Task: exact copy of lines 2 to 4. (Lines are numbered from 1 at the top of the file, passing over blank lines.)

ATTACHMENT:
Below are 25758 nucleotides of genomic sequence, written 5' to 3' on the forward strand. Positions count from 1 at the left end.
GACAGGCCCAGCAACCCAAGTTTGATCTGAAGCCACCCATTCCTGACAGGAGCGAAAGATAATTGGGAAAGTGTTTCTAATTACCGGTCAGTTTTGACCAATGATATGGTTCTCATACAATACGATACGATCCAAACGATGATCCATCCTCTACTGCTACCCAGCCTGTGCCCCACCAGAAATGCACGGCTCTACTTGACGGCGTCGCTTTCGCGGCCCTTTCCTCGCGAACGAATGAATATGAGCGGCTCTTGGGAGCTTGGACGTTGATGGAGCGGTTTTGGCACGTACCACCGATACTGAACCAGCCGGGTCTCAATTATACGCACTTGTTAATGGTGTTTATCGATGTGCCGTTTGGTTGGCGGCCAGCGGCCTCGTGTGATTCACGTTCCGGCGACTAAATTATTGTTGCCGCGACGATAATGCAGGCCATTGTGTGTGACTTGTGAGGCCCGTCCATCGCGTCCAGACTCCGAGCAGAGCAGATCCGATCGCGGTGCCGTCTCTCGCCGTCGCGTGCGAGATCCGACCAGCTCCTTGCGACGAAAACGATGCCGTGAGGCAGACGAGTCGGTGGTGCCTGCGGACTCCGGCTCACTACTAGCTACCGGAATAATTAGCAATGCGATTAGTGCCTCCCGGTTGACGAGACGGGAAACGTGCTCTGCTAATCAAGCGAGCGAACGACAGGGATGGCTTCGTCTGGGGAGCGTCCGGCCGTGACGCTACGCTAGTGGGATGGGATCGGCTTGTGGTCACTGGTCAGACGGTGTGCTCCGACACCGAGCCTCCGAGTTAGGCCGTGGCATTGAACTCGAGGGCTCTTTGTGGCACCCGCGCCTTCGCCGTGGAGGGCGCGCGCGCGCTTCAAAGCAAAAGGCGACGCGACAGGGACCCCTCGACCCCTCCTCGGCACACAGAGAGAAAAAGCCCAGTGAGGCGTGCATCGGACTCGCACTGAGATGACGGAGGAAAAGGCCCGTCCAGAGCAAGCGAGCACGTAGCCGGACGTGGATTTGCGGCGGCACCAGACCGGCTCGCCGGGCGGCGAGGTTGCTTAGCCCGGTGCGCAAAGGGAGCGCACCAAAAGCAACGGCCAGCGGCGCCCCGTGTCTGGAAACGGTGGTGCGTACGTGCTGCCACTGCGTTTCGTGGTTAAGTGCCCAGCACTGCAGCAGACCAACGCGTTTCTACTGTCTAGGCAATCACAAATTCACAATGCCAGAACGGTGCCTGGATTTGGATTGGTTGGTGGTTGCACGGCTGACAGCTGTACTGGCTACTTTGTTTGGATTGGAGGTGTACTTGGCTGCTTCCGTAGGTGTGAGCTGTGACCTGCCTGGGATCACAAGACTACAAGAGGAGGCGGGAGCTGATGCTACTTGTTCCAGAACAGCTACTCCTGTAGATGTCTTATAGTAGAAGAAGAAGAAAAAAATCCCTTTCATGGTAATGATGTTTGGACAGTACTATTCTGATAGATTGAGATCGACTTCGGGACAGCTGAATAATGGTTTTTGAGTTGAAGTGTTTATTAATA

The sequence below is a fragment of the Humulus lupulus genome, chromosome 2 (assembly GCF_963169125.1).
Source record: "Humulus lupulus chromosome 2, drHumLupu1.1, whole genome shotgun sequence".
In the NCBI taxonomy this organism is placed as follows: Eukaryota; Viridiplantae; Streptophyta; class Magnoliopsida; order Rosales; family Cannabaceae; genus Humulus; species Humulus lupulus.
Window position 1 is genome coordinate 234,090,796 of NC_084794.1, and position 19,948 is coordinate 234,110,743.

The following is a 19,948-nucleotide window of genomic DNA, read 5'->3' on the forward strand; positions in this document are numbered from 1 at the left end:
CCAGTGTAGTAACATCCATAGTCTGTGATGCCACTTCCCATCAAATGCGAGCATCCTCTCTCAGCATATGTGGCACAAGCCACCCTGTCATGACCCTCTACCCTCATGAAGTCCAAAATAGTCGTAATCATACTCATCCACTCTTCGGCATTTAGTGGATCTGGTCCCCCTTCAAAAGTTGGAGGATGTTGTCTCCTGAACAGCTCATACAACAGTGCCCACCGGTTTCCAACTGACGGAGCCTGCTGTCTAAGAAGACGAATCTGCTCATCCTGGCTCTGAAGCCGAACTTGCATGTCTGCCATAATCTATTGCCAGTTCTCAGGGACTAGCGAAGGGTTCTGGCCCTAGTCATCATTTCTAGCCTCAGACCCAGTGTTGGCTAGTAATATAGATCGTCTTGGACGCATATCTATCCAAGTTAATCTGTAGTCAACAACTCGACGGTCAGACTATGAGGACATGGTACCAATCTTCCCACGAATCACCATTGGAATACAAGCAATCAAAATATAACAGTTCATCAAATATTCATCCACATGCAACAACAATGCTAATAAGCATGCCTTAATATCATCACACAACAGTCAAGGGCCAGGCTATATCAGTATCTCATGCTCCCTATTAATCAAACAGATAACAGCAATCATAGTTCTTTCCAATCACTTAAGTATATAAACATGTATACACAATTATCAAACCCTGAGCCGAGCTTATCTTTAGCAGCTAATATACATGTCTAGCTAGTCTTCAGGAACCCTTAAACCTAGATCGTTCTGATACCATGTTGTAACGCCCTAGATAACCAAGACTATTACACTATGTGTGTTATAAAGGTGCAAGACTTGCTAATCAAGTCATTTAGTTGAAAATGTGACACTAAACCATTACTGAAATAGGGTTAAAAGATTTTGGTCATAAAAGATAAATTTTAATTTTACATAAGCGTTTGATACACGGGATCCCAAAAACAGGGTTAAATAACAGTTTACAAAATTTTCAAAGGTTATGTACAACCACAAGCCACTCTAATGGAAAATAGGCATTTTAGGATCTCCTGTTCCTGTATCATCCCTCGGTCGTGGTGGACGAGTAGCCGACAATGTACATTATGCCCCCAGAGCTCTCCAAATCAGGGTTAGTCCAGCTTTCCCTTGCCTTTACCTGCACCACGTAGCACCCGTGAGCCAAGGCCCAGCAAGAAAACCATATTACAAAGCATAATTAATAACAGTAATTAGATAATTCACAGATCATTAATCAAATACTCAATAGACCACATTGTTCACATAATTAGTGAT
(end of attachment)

GACAGGCCCAGCAACCCAAGTTTGATCTGAAGCCACCCATTCCTGACAGGAGCGAAAGATAATTGGGAAAGTGTTTCTAATTACCGGTCAGTTTTGACCAATGATATGGTTCTCATACAATACGATACGATCCAAACGATGATCCATCCTCTACTGCTACCCAGCCTGTGCCCCACCAGAAATGCACGGCTCTACTTGACGGCGTCGCTTTCGCGGCCCTTTCCTCGCGAACGAATGAATATGAGCGGCTCTTGGGAGCTTGGACGTTGATGGAGCGGTTTTGGCACGTACCACCGATACTGAACCAGCCGGGTCTCAATTATACGCACTTGTTAATGGTGTTTATCGATGTGCCGTTTGGTTGGCGGCCAGCGGCCTCGTGTGATTCACGTTCCGGCGACTAAATTATTGTTGCCGCGACGATAATGCAGGCCATTGTGTGTGACTTGTGAGGCCCGTCCATCGCGTCCAGACTCCGAGCAGAGCAGATCCGATCGCGGTGCCGTCTCTCGCCGTCGCGTGCGAGATCCGACCAGCTCCTTGCGACGAAAACGATGCCGTGAGGCAGACGAGTCGGTGGTGCCTGCGGACTCCGGCTCACTACTAGCTACCGGAATAATTAGCAATGCGATTAGTGCCTCCCGGTTGACGAGACGGGAAACGTGCTCTGCTAATCAAGCGAGCGAACGACAGGGATGGCTTCGTCTGGGGAGCGTCCGGCCGTGACGCTACGCTAGTGGGATGGGATCGGCTTGTGGTCACTGGTCAGACGGTGTGCTCCGACACCGAGCCTCCGAGTTAGGCCGTGGCATTGAACTCGAGGGCTCTTTGTGGCACCCGCGCCTTCGCCGTGGAGGGCGCGCGCGCGCTTCAAAGCAAAAGGCGACGCGACAGGGACCCCTCGACCCCTCCTCGGCACACAGAGAGAAAAAGCCCAGTGAGGCGTGCATCGGACTCGCACTGAGATGACGGAGGAAAAGGCCCGTCCAGAGCAAGCGAGCACGTAGCCGGACGTGGATTTGCGGCGGCACCAGACCGGCTCGCCGGGCGGCGAGGTTGCTTAGCCCGGTGCGCAAAGGGAGCGCACCAAAAGCAACGGCCAGCGGCGCCCCGTGTCTGGAAACGGTGGTGCGTACGTGCTGCCACTGCGTTTCGTGGTTAAGTGCCCAGCACTGCAGCAGACCAACGCGTTTCTACTGTCTAGGCAATCACAAATTCACAATGCCAGAACGGTGCCTGGATTTGGATTGGTTGGTGGTTGCACGGCTGACAGCTGTACTGGCTACTTTGTTTGGATTGGAGGTGTACTTGGCTGCTTCCGTAGGTGTGAGCTGTGACCTGCCTGGGATCACAAGACTACAAGAGGAGGCGGGAGCTGATGCTACTTGTTCCAGAACAGCTACTCCTGTAGATGTCTTATAGTAGAAGAAGAAGAAAAAAATCCCTTTCATGGTAATGATGTTTGGACAGTACTATTCTGATAGATTGAGATCGACTTCGGGACAGCTGAATAATGGTTTTTGAGTTGAAGTGTTTATTAATA

The sequence below is a fragment of the Humulus lupulus genome, chromosome 2 (assembly GCF_963169125.1).
Source record: "Humulus lupulus chromosome 2, drHumLupu1.1, whole genome shotgun sequence".